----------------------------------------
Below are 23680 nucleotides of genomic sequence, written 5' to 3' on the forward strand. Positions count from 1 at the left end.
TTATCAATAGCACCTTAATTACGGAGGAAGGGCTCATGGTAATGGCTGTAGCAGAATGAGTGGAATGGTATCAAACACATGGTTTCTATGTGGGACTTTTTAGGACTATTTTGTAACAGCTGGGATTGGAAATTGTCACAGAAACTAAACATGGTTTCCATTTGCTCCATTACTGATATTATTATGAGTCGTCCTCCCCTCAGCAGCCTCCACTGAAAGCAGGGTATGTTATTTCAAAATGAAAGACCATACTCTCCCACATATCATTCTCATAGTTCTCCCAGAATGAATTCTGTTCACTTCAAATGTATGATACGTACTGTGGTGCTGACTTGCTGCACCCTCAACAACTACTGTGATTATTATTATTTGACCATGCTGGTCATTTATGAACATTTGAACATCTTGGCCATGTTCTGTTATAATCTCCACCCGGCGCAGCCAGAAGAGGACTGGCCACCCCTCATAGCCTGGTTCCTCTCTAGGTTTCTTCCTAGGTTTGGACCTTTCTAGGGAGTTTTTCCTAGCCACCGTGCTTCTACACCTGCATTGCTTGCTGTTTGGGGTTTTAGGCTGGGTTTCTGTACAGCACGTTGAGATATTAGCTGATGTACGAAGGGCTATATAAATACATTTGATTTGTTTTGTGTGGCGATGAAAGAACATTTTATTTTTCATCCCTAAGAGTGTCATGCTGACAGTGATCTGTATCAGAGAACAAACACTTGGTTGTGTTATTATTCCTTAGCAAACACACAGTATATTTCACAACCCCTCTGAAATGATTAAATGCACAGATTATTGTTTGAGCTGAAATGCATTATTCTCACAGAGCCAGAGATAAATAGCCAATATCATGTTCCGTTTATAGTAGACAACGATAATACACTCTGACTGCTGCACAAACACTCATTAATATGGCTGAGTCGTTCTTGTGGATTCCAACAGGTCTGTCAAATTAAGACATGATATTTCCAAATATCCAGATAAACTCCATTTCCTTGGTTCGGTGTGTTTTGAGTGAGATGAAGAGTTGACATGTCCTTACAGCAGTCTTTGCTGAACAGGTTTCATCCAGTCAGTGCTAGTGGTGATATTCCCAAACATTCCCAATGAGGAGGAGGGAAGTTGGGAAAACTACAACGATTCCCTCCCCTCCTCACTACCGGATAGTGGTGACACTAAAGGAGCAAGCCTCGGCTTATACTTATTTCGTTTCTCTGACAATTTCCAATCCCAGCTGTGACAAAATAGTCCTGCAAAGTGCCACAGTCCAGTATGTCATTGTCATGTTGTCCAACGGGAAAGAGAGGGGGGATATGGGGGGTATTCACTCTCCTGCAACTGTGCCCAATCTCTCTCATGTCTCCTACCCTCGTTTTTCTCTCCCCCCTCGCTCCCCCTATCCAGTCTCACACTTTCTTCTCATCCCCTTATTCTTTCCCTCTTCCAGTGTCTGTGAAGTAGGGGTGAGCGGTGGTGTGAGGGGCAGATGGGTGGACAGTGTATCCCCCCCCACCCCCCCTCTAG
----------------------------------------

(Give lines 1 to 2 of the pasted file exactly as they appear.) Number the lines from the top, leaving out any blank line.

Below are 23680 nucleotides of genomic sequence, written 5' to 3' on the forward strand. Positions count from 1 at the left end.
TTATCAATAGCACCTTAATTACGGAGGAAGGGCTCATGGTAATGGCTGTAGCAGAATGAGTGGAATGGTATCAAACACATGGTTTCTATGTGGGACTTTTTAGGACTATTTTGTAACAGCTGGGATTGGAAATTGTCACAGAAACTAAACATGGTTTCCATTTGCTCCATTACTGATATTATTATGAGTCGTCCTCCCCTCAGCAGCCTCCACTGAAAGCAGGGTATGTTATTTCAAAATGAAAGACCATACTCTCCCACATATCATTCTCATAGTTCTCCCAGAATGAATTCTGTTCACTTCAAATGTATGATACGTACTGTGGTGCTGACTTGCTGCACCCTCAACAACTACTGTGATTATTATTATTTGACCATGCTGGTCATTTATGAACATTTGAACATCTTGGCCATGTTCTGTTATAATCTCCACCCGGCGCAGCCAGAAGAGGACTGGCCACCCCTCATAGCCTGGTTCCTCTCTAGGTTTCTTCCTAGGTTTGGACCTTTCTAGGGAGTTTTTCCTAGCCACCGTGCTTCTACACCTGCATTGCTTGCTGTTTGGGGTTTTAGGCTGGGTTTCTGTACAGCACGTTGAGATATTAGCTGATGTACGAAGGGCTATATAAATACATTTGATTTGTTTTGTGTGGCGATGAAAGAACATTTTATTTTTCATCCCTAAGAGTGTCATGCTGACAGTGATCTGTATCAGAGAACAAACACTTGGTTGTGTTATTATTCCTTAGCAAACACACAGTATATTTCACAACCCCTCTGAAATGATTAAATGCACAGATTATTGTTTGAGCTGAAATGCATTATTCTCACAGAGCCAGAGATAAATAGCCAATATCATGTTCCGTTTATAGTAGACAACGATAATACACTCTGACTGCTGCACAAACACTCATTAATATGGCTGAGTCGTTCTTGTGGATTCCAACAGGTCTGTCAAATTAAGACATGATATTTCCAAATATCCAGATAAACTCCATTTCCTTGGTTCGGTGTGTTTTGAGTGAGATGAAGAGTTGACATGTCCTTACAGCAGTCTTTGCTGAACAGGTTTCATCCAGTCAGTGCTAGTGGTGATATTCCCAAACATTCCCAATGAGGAGGAGGGAAGTTGGGAAAACTACAACGATTCCCTCCCCTCCTCACTACCGGATAGTGGTGACACTAAAGGAGCAAGCCTCGGCTTATACTTATTTCGTTTCTCTGACAATTTCCAATCCCAGCTGTGACAAAATAGTCCTGCAAAGTGCCACAGTCCAGTATGTCATTGTCATGTTGTCCAACGGGAAAGAGAGGGGGGATATGGGGGGTATTCACTCTCCTGCAACTGTGCCCAATCTCTCTCATGTCTCCTACCCTCGTTTTTCTCTCCCCCCTCGCTCCCCCTATCCAGTCTCACACTTTCTTCTCATCCCCTTATTCTTTCCCTCTTCCAGTGTCTGTGAAGTAGGGGTGAGCGGTGGTGTGAGGGGCAGATGGGTGGACAGTGTATCCCCCCCCACCCCCCCTCTAG